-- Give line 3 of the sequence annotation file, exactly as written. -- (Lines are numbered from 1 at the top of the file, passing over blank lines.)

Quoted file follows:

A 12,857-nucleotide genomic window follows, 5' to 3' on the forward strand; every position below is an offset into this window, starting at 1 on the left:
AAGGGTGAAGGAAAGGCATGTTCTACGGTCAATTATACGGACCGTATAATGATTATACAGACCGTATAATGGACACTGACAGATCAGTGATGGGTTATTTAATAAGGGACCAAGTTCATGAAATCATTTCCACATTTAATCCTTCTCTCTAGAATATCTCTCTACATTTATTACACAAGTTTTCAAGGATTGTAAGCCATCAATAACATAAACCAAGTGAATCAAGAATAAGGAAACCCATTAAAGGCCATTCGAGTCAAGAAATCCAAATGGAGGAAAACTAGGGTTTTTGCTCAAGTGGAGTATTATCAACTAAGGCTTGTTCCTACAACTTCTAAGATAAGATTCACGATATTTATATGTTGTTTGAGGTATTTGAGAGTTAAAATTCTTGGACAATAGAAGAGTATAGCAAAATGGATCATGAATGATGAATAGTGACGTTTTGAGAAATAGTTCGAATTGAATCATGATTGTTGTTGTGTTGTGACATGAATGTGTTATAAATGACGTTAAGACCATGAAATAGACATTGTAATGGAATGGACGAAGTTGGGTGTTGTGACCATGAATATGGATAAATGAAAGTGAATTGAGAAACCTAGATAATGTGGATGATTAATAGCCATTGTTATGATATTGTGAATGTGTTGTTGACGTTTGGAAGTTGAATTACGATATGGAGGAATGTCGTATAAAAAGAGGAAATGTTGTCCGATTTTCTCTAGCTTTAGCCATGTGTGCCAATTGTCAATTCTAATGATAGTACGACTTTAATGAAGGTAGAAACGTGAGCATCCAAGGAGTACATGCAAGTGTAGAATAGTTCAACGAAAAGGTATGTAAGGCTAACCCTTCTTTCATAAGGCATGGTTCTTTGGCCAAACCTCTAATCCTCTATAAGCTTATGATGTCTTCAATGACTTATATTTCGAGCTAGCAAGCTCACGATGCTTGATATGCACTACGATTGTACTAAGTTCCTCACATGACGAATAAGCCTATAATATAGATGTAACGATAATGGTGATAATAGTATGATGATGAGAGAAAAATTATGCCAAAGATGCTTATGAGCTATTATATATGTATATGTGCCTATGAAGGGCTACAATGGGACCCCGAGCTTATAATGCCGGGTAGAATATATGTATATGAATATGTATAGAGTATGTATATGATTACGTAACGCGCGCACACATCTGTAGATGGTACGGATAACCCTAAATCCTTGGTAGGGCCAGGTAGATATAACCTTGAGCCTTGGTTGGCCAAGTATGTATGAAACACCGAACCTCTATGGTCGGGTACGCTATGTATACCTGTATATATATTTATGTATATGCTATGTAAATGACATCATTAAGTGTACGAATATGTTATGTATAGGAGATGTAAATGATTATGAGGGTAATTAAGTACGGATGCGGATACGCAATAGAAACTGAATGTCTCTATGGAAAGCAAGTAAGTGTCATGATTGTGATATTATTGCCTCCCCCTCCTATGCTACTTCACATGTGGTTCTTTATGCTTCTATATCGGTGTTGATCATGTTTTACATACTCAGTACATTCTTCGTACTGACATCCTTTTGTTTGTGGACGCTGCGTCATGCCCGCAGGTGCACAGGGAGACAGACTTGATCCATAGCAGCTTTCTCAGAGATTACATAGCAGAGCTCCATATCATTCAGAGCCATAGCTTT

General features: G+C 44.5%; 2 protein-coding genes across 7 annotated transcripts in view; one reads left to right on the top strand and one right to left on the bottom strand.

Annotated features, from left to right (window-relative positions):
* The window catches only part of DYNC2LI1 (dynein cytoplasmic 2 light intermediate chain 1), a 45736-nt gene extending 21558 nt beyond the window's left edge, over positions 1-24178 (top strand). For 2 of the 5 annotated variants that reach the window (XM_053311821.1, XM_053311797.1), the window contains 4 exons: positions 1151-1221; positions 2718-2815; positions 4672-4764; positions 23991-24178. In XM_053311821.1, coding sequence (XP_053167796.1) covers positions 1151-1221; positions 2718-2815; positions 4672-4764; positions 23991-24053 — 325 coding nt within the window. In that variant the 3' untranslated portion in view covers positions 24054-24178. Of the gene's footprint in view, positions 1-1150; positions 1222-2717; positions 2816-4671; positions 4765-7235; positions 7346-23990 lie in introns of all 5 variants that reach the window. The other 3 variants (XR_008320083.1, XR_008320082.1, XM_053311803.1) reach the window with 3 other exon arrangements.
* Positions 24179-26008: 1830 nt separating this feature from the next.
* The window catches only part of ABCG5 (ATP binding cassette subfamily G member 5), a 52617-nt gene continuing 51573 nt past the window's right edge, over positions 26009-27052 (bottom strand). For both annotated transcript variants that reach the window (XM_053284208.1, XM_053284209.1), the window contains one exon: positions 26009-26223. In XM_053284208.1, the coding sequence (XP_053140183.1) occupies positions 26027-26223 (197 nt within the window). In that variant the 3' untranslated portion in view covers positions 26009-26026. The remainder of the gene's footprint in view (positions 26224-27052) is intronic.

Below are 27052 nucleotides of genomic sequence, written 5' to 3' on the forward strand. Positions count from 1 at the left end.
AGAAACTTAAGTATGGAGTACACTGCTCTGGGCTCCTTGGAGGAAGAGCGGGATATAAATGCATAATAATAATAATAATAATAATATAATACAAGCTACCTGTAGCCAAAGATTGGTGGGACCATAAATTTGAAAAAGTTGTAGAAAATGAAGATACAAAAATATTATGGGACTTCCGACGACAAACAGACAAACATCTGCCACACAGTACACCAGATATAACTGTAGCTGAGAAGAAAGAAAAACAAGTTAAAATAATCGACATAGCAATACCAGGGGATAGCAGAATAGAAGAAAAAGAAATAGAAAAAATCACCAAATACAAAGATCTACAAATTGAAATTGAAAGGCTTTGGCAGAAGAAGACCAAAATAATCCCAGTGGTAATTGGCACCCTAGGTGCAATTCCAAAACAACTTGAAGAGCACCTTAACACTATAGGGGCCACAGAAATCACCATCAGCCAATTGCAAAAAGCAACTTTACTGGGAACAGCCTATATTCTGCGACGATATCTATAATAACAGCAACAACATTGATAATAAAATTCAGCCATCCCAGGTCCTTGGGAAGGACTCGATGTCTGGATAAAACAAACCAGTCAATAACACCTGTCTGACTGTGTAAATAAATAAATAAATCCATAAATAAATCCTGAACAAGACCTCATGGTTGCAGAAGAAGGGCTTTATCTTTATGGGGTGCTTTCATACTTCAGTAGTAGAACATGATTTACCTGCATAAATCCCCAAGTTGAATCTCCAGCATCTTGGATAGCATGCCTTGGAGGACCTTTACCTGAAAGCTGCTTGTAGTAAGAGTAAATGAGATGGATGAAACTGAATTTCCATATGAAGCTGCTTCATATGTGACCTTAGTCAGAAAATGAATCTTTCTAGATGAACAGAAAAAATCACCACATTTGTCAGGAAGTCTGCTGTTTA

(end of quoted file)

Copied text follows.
General features: G+C 44.5%; 2 protein-coding genes across 7 annotated transcripts in view; one reads left to right on the top strand and one right to left on the bottom strand.